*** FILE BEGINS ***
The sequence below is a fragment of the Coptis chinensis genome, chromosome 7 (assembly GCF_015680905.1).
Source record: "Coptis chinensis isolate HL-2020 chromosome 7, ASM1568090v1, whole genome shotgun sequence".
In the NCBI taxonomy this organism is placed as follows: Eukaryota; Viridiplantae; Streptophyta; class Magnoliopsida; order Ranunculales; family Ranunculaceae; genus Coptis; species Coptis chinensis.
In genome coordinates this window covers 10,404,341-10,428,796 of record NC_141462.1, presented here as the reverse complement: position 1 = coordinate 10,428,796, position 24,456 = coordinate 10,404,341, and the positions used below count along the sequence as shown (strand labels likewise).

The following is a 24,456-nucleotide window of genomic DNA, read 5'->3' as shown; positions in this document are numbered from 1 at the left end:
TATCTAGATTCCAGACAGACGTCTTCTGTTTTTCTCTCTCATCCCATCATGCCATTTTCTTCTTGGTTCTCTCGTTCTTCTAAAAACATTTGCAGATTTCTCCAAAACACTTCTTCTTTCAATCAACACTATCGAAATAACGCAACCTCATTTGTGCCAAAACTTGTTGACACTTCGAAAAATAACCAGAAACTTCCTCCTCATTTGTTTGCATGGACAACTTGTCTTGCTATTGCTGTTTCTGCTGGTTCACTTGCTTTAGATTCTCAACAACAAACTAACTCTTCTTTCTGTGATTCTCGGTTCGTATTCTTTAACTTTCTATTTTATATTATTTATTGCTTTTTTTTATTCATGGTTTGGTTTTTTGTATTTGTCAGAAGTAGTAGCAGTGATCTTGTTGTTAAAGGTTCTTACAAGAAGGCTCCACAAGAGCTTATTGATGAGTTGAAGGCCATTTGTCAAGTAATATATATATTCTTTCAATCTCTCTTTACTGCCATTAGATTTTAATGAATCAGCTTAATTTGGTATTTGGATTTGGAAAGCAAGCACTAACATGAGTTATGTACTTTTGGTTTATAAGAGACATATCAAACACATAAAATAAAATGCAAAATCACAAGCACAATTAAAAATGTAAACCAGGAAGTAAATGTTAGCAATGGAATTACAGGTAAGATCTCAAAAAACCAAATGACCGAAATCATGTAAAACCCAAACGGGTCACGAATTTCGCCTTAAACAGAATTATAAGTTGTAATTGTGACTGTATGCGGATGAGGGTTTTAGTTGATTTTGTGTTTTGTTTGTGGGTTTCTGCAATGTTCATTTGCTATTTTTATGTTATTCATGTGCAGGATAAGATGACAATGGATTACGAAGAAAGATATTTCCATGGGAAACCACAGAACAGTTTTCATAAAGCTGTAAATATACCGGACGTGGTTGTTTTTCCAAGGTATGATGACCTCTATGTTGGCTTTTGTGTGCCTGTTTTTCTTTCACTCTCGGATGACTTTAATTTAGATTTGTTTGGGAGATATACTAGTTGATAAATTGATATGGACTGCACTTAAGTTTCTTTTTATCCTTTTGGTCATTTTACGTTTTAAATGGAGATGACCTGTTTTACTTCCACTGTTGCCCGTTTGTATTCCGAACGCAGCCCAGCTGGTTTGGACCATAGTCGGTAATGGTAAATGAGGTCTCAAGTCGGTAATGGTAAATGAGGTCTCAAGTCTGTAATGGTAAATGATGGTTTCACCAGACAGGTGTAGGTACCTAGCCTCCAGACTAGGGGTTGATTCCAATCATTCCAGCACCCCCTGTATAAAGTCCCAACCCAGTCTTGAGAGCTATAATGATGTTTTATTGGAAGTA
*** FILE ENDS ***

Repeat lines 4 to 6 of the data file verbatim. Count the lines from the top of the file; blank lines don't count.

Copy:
In genome coordinates this window covers 10,404,341-10,428,796 of record NC_141462.1, presented here as the reverse complement: position 1 = coordinate 10,428,796, position 24,456 = coordinate 10,404,341, and the positions used below count along the sequence as shown (strand labels likewise).

The following is a 24,456-nucleotide window of genomic DNA, read 5'->3' as shown; positions in this document are numbered from 1 at the left end:
TATCTAGATTCCAGACAGACGTCTTCTGTTTTTCTCTCTCATCCCATCATGCCATTTTCTTCTTGGTTCTCTCGTTCTTCTAAAAACATTTGCAGATTTCTCCAAAACACTTCTTCTTTCAATCAACACTATCGAAATAACGCAACCTCATTTGTGCCAAAACTTGTTGACACTTCGAAAAATAACCAGAAACTTCCTCCTCATTTGTTTGCATGGACAACTTGTCTTGCTATTGCTGTTTCTGCTGGTTCACTTGCTTTAGATTCTCAACAACAAACTAACTCTTCTTTCTGTGATTCTCGGTTCGTATTCTTTAACTTTCTATTTTATATTATTTATTGCTTTTTTTTATTCATGGTTTGGTTTTTTGTATTTGTCAGAAGTAGTAGCAGTGATCTTGTTGTTAAAGGTTCTTACAAGAAGGCTCCACAAGAGCTTATTGATGAGTTGAAGGCCATTTGTCAAGTAATATATATATTCTTTCAATCTCTCTTTACTGCCATTAGATTTTAATGAATCAGCTTAATTTGGTATTTGGATTTGGAAAGCAAGCACTAACATGAGTTATGTACTTTTGGTTTATAAGAGACATATCAAACACATAAAATAAAATGCAAAATCACAAGCACAATTAAAAATGTAAACCAGGAAGTAAATGTTAGCAATGGAATTACAGGTAAGATCTCAAAAAACCAAATGACCGAAATCATGTAAAACCCAAACGGGTCACGAATTTCGCCTTAAACAGAATTATAAGTTGTAATTGTGACTGTATGCGGATGAGGGTTTTAGTTGATTTTGTGTTTTGTTTGTGGGTTTCTGCAATGTTCATTTGCTATTTTTATGTTATTCATGTGCAGGATAAGATGACAATGGATTACGAAGAAAGATATTTCCATGGGAAACCACAGAACAGTTTTCATAAAGCTGTAAATATACCGGACGTGGTTGTTTTTCCAAGGTATGATGACCTCTATGTTGGCTTTTGTGTGCCTGTTTTTCTTTCACTCTCGGATGACTTTAATTTAGATTTGTTTGGGAGATATACTAGTTGATAAATTGATATGGACTGCACTTAAGTTTCTTTTTATCCTTTTGGTCATTTTACGTTTTAAATGGAGATGACCTGTTTTACTTCCACTGTTGCCCGTTTGTATTCCGAACGCAGCCCAGCTGGTTTGGACCATAGTCGGTAATGGTAAATGAGGTCTCAAGTCGGTAATGGTAAATGAGGTCTCAAGTCTGTAATGGTAAATGATGGTTTCACCAGACAGGTGTAGGTACCTAGCCTCCAGACTAGGGGTTGATTCCAATCATTCCAGCACCCCCTGTATAAAGTCCCAACCCAGTCTTGAGAGCTATAATGATGTTTTATTGGAAGTA